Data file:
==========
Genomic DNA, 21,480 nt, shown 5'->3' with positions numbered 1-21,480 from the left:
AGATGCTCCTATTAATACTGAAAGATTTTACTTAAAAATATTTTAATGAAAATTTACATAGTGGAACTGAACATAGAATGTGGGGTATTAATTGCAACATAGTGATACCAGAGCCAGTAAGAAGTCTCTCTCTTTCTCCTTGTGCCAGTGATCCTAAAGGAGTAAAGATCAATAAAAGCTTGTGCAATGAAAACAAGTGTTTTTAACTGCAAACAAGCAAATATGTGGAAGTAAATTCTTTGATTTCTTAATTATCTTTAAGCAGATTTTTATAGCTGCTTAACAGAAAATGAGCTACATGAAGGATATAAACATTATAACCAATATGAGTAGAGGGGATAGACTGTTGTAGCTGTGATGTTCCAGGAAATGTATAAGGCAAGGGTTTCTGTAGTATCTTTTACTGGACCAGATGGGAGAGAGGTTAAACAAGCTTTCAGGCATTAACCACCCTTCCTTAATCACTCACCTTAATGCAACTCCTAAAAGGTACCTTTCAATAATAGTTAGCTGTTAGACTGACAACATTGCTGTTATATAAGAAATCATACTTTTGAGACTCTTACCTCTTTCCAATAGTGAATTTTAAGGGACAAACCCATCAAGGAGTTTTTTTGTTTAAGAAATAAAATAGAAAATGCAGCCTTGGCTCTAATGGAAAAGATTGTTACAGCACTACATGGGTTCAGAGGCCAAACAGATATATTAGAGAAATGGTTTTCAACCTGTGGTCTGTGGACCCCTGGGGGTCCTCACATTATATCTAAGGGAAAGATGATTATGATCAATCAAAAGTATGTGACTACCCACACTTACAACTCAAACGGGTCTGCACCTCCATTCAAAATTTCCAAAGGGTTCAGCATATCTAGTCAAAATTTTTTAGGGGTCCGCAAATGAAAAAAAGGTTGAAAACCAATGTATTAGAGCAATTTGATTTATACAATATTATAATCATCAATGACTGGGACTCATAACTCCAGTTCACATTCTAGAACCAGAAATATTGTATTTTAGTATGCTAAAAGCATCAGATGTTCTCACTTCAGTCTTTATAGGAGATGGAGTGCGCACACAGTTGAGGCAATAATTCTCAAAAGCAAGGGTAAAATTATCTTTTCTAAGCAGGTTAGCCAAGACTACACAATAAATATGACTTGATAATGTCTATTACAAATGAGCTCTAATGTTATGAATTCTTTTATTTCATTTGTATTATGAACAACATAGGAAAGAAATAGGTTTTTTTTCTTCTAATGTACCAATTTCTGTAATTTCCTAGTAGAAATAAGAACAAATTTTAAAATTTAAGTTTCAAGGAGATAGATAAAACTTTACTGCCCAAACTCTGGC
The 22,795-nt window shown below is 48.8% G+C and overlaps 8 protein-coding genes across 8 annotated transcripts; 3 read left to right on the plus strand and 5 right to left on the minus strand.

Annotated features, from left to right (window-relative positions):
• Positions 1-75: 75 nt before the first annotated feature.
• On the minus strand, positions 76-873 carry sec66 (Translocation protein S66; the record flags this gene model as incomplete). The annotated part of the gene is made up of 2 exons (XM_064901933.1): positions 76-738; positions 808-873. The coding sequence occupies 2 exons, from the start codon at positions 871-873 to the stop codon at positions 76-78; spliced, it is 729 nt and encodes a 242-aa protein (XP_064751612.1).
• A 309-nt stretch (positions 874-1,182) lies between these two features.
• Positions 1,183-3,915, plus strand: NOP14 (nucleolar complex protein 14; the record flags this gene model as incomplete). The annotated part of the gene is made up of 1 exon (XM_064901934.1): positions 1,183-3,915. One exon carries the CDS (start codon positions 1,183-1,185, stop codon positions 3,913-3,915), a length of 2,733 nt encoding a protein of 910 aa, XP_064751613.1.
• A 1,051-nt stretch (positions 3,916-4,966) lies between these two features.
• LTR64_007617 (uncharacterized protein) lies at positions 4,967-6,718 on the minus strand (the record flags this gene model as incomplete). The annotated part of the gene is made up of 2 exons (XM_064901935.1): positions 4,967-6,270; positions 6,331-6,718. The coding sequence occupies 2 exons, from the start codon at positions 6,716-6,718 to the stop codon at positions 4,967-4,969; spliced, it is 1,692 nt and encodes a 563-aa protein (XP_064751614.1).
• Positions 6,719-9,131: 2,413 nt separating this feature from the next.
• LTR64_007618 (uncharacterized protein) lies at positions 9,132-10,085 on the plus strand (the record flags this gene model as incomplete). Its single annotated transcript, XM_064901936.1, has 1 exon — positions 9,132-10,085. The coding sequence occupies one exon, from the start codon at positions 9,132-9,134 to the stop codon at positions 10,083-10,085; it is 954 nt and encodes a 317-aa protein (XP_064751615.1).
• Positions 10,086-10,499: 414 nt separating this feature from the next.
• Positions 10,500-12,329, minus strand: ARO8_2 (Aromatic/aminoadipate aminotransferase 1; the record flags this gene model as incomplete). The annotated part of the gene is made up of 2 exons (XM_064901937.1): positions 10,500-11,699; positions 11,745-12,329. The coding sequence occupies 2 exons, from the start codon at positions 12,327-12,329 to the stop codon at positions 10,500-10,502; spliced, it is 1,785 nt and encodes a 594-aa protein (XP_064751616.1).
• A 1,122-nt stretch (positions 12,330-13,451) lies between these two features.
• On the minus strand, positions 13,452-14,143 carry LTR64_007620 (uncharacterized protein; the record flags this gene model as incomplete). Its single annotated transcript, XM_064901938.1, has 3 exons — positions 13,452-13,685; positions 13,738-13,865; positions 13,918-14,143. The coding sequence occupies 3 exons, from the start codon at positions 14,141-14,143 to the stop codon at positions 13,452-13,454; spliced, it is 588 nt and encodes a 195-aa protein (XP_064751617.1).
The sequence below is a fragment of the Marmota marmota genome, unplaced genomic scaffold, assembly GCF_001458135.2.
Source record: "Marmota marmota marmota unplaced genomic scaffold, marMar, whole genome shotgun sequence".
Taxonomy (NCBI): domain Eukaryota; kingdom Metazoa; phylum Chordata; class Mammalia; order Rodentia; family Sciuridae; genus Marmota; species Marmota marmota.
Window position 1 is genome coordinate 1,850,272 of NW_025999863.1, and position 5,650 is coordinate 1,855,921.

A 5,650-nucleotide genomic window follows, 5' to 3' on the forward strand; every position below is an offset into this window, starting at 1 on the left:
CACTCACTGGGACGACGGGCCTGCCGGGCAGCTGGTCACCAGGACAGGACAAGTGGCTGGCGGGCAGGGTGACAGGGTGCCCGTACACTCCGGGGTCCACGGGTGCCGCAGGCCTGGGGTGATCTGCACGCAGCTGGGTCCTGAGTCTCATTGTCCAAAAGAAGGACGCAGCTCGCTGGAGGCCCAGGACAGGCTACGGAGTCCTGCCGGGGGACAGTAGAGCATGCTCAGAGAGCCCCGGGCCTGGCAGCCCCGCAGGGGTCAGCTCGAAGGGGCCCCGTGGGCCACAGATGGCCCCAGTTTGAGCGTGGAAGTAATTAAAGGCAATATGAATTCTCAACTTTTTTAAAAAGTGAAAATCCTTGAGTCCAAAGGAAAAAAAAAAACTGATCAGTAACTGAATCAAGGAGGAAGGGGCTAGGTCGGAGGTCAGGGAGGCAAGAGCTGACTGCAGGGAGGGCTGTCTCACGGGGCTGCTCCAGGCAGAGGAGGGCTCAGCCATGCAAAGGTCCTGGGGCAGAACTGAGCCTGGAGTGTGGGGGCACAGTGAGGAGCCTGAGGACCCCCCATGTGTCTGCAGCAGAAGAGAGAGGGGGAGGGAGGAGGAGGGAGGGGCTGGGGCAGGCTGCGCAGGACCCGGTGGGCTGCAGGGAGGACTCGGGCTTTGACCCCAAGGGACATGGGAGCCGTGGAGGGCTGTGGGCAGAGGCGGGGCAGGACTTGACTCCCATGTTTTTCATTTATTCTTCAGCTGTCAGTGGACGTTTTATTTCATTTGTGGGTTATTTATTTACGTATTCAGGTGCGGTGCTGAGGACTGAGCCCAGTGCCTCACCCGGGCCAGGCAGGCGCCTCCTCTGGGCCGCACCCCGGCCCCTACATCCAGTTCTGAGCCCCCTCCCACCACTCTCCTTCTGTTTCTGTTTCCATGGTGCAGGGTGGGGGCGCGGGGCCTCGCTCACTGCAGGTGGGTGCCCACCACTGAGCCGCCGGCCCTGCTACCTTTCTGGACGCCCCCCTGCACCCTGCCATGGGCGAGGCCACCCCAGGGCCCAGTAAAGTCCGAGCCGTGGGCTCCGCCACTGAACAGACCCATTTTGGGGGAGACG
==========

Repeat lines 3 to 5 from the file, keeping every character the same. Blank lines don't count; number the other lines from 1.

The 22,795-nt window shown below is 48.8% G+C and overlaps 8 protein-coding genes across 8 annotated transcripts; 3 read left to right on the plus strand and 5 right to left on the minus strand.

Annotated features, from left to right (window-relative positions):
• Positions 1-75: 75 nt before the first annotated feature.